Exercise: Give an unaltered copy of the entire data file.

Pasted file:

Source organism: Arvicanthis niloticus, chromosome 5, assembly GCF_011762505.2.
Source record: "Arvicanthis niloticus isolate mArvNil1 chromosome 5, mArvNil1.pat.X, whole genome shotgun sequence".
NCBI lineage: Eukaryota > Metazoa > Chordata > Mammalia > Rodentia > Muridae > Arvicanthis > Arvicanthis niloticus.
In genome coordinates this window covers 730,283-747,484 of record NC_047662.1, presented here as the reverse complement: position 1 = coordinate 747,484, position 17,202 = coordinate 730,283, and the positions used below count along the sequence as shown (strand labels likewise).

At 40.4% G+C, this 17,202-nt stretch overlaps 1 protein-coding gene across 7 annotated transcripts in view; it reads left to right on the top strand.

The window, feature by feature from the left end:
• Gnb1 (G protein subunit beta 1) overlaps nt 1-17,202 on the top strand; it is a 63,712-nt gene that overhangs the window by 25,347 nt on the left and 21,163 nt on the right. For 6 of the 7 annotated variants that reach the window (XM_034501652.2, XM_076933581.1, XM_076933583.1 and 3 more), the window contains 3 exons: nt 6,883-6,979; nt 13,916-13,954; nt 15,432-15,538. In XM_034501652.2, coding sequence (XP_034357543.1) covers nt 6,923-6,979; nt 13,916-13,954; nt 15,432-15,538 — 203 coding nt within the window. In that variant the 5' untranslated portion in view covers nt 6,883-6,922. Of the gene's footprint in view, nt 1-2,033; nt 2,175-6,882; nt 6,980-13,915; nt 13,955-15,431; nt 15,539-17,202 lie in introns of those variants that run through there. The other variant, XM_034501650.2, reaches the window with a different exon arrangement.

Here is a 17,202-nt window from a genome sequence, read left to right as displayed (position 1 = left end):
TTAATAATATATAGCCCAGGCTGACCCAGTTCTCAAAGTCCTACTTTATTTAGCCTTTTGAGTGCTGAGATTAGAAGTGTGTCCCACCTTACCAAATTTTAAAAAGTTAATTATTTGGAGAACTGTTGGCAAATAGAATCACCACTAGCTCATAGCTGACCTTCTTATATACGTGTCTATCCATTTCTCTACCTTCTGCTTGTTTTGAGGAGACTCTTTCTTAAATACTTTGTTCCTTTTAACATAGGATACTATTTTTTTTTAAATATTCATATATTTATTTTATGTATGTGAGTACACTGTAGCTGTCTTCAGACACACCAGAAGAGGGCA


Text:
Source organism: Arvicanthis niloticus, chromosome 5, assembly GCF_011762505.2.
Source record: "Arvicanthis niloticus isolate mArvNil1 chromosome 5, mArvNil1.pat.X, whole genome shotgun sequence".
NCBI lineage: Eukaryota > Metazoa > Chordata > Mammalia > Rodentia > Muridae > Arvicanthis > Arvicanthis niloticus.
In genome coordinates this window covers 730,283-747,484 of record NC_047662.1, presented here as the reverse complement: position 1 = coordinate 747,484, position 17,202 = coordinate 730,283, and the positions used below count along the sequence as shown (strand labels likewise).

At 40.4% G+C, this 17,202-nt stretch overlaps 1 protein-coding gene across 7 annotated transcripts in view; it reads left to right on the top strand.

The window, feature by feature from the left end:
• Gnb1 (G protein subunit beta 1) overlaps nt 1-17,202 on the top strand; it is a 63,712-nt gene that overhangs the window by 25,347 nt on the left and 21,163 nt on the right. For 6 of the 7 annotated variants that reach the window (XM_034501652.2, XM_076933581.1, XM_076933583.1 and 3 more), the window contains 3 exons: nt 6,883-6,979; nt 13,916-13,954; nt 15,432-15,538. In XM_034501652.2, coding sequence (XP_034357543.1) covers nt 6,923-6,979; nt 13,916-13,954; nt 15,432-15,538 — 203 coding nt within the window. In that variant the 5' untranslated portion in view covers nt 6,883-6,922. Of the gene's footprint in view, nt 1-2,033; nt 2,175-6,882; nt 6,980-13,915; nt 13,955-15,431; nt 15,539-17,202 lie in introns of those variants that run through there. The other variant, XM_034501650.2, reaches the window with a different exon arrangement.

Here is a 17,202-nt window from a genome sequence, read left to right as displayed (position 1 = left end):
TTAATAATATATAGCCCAGGCTGACCCAGTTCTCAAAGTCCTACTTTATTTAGCCTTTTGAGTGCTGAGATTAGAAGTGTGTCCCACCTTACCAAATTTTAAAAAGTTAATTATTTGGAGAACTGTTGGCAAATAGAATCACCACTAGCTCATAGCTGACCTTCTTATATACGTGTCTATCCATTTCTCTACCTTCTGCTTGTTTTGAGGAGACTCTTTCTTAAATACTTTGTTCCTTTTAACATAGGATACTATTTTTTTTTAAATATTCATATATTTATTTTATGTATGTGAGTACACTGTAGCTGTCTTCAGACACACCAGAAGAGGGCA